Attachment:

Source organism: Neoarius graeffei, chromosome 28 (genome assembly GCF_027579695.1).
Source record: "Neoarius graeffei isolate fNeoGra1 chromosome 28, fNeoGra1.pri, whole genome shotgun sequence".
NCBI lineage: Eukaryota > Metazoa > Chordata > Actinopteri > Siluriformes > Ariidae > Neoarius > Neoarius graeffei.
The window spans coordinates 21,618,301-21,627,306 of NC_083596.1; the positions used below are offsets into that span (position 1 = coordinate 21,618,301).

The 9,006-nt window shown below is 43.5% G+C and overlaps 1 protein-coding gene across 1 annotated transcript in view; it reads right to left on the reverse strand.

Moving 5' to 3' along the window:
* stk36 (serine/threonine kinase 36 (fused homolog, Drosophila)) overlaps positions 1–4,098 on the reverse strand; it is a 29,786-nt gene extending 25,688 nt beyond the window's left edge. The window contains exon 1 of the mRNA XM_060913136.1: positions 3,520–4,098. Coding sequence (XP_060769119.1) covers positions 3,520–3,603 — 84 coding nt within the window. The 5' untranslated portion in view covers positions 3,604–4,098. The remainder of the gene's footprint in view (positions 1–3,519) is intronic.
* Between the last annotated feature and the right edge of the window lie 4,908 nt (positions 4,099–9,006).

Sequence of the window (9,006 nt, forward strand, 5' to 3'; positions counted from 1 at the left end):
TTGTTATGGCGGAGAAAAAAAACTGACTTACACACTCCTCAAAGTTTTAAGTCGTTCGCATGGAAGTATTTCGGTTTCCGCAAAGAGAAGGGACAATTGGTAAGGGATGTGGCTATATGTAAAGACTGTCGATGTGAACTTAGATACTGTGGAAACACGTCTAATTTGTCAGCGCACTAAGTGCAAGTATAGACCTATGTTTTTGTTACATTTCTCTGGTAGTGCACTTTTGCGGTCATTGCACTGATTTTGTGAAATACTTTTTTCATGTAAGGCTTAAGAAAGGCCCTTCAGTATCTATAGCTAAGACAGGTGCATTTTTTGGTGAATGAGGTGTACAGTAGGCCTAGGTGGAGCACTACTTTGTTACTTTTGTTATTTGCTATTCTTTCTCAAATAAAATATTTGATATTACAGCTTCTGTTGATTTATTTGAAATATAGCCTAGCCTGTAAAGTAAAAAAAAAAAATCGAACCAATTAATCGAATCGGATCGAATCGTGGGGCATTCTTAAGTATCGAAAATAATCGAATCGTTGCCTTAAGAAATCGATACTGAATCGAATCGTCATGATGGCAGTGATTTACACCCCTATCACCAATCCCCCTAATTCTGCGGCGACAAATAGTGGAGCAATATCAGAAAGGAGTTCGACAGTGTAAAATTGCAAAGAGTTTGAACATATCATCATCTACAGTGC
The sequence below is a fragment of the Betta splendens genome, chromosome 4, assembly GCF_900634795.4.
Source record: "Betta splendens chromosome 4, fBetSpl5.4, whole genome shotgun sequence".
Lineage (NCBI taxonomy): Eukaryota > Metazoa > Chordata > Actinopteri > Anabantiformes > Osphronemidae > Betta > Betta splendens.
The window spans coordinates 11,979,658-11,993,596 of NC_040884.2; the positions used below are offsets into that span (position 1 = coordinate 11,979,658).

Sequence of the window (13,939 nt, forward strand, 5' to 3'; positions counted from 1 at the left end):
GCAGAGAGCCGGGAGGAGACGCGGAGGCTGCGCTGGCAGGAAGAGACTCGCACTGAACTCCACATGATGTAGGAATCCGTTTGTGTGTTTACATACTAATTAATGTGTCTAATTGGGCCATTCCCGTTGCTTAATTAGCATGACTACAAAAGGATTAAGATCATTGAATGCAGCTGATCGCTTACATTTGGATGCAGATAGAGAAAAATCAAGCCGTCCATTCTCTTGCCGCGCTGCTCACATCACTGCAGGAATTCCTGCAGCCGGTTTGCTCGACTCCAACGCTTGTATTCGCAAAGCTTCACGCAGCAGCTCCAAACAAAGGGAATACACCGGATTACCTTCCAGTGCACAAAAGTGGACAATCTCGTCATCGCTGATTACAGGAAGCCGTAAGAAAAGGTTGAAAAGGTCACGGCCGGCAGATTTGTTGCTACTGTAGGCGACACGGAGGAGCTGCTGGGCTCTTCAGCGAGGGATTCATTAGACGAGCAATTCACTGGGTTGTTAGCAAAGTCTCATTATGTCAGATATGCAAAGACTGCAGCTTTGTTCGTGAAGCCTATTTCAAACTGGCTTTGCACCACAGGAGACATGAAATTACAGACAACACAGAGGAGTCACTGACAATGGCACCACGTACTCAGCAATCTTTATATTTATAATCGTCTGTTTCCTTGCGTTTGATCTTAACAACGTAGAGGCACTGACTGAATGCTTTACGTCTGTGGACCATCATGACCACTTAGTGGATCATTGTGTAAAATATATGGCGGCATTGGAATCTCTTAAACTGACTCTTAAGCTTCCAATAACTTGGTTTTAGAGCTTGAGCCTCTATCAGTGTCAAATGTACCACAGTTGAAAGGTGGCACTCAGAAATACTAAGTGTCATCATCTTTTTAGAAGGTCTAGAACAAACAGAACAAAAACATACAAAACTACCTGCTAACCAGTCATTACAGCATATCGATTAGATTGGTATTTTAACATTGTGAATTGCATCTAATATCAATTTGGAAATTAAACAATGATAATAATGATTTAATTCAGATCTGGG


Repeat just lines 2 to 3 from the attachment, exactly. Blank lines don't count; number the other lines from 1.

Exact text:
Source record: "Neoarius graeffei isolate fNeoGra1 chromosome 28, fNeoGra1.pri, whole genome shotgun sequence".
NCBI lineage: Eukaryota > Metazoa > Chordata > Actinopteri > Siluriformes > Ariidae > Neoarius > Neoarius graeffei.